Baptism is a symbol. Men are so constituted that they need to use symbols to visualize and make concrete the intangible ideas and feelings and emotions which need expression in some tangible and visible form. The lover brings a bouquet of flowers to the lady of his choice, to express the love which he finds difficulty putting into words. The wedding ring is a symbol of marriage; the flag is a symbol of a country; the cross is a symbol of our salvation; the scepter is a symbol of the king's power; the crown is a symbol of his royalty; the robes of a supreme court justice are a symbol of his dignity; the scale or balance is a symbol of justice. Baptism is such a symbol. It is an initiatory rite. It dramatizes and exemplifies the death of the old man, his burial, and his resurrection and new birth. It dramatizes and exemplifies the cleansing of the whole man, not just a part of him, and the remission of his sins. It symbolizes his obedience and humility as he surrenders himself into the hands of Christ's minister.
We believe that baptism by immersion is necessary to carry out the symbolism which is expressed in Romans 6:4, where Paul says: "Therefore we are buried with him by baptism into death: that like as Christ was raised up from the dead by the glory of the Father, even so we also should walk in newness of life." It is indicated by Jesus' statement that we must be horn of water and of the Spirit or we cannot enter the kingdom of God. Baptism by immersion is indicated in the statement that John the Baptist baptized where there was "much water." Obviously a small amount of water in a bottle or jug would have been sufficient to sprinkle or pour on a considerable number of people. Baptism by immersion is indicated by the fact that Jesus "came up out of the water" according to Matthew 3:16; also by the fact that Philip and the eunuch "went down both into the water" and after the baptism "came up out of the water," according to Acts 8:38, 39.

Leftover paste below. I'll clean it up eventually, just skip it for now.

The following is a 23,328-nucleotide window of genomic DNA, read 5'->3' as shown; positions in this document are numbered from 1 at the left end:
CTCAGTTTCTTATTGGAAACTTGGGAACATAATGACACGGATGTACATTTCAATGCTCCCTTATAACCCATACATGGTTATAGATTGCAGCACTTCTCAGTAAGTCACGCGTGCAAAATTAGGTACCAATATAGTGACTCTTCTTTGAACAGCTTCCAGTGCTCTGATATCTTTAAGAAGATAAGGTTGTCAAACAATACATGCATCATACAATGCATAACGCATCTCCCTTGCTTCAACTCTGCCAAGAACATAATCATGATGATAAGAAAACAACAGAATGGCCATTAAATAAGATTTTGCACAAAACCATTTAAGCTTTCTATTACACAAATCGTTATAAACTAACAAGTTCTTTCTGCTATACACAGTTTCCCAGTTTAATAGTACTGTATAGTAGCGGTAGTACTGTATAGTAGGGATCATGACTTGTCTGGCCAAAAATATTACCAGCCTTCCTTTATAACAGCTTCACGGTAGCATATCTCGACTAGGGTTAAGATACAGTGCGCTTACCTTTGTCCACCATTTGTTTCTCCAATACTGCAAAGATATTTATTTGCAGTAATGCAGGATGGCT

The translators who put the Bible into English have wisely not tried to translate the Greek word baptizo, because there is no one English word which can convey all of its exact and implied meaning. Baptizo is the intensive form of the Greek verb bapto and means to plunge vigorously beneath the water, to dip, to drench, to immerse. Robinson's History of Baptism, a book published in 1790, makes the interesting assertion that baptize is a dyer's word, meaning to plunge or dip beneath the water for the purpose of coloring or dying as a piece of cloth. That is, baptism imparts a moral or spiritual hue or color, by which the followers of Jesus can be recognized. In early Latin writings, John the Baptist is sometimes called "John the Tinctor," or one who dipped the people in water to tint them—-change their moral or spiritual color.
Baptism is for those who are mature enough to repent of past sins and make a choice and a covenant to serve God in the future. Baptism when rightly administered by one having authority, and received in humility and sincerity, brings forgiveness of sins, and prepares the one receiving it for the gift of the Holy Ghost. Peter said to the people of Jerusalem on the day of Pentecost, "Repent, and be baptized every one of you in the name of Jesus Christ for the remission of sins, and then ye shall receive the gift of the Holy Ghost." (Acts 2:38)
Baptism is an initiatory rite of beautiful symbolism. It was instituted and commanded by Jesus as the door, or means of entrance, to his church and kingdom. Jesus has laid down the terms of salvation. God does not force any man to accept them; we all have our agency. We may accept Christ's terms and his methods of salvation, or we may reject them and arrange terms to suit ourselves. But remember, since we cannot save ourselves we must depend upon Jesus to save us; and if he is our Savior, he is the one who has the right to dictate the terms. He has said that we must be born of water and of the Spirit; he has set us the example. Let us follow him.
Now will you join us in a word of prayer? Our Heavenly Father we give thee thanks this day for this beautiful ordinance of thy house, which symbolizes and typifies so much of that which thou hast done for us, and that which we must do if we would lay hold of thy salvation and enter into thy kingdom. Forgive us if we have been rebellious or stubborn; if we have been neglectful. Those of us who have taken this covenant have often, sometimes been rebellious, and stubborn, and forgetful. We have forgotten the covenant which we have made; we have not been diligent and faithful in following the duties which it enjoined. We ask for thy forgiveness and thy guidance and thy blessing, until we shall perfect ourselves with thy help, and with thy power come fully into thy kingdom. For we ask it in Jesus name, Amen.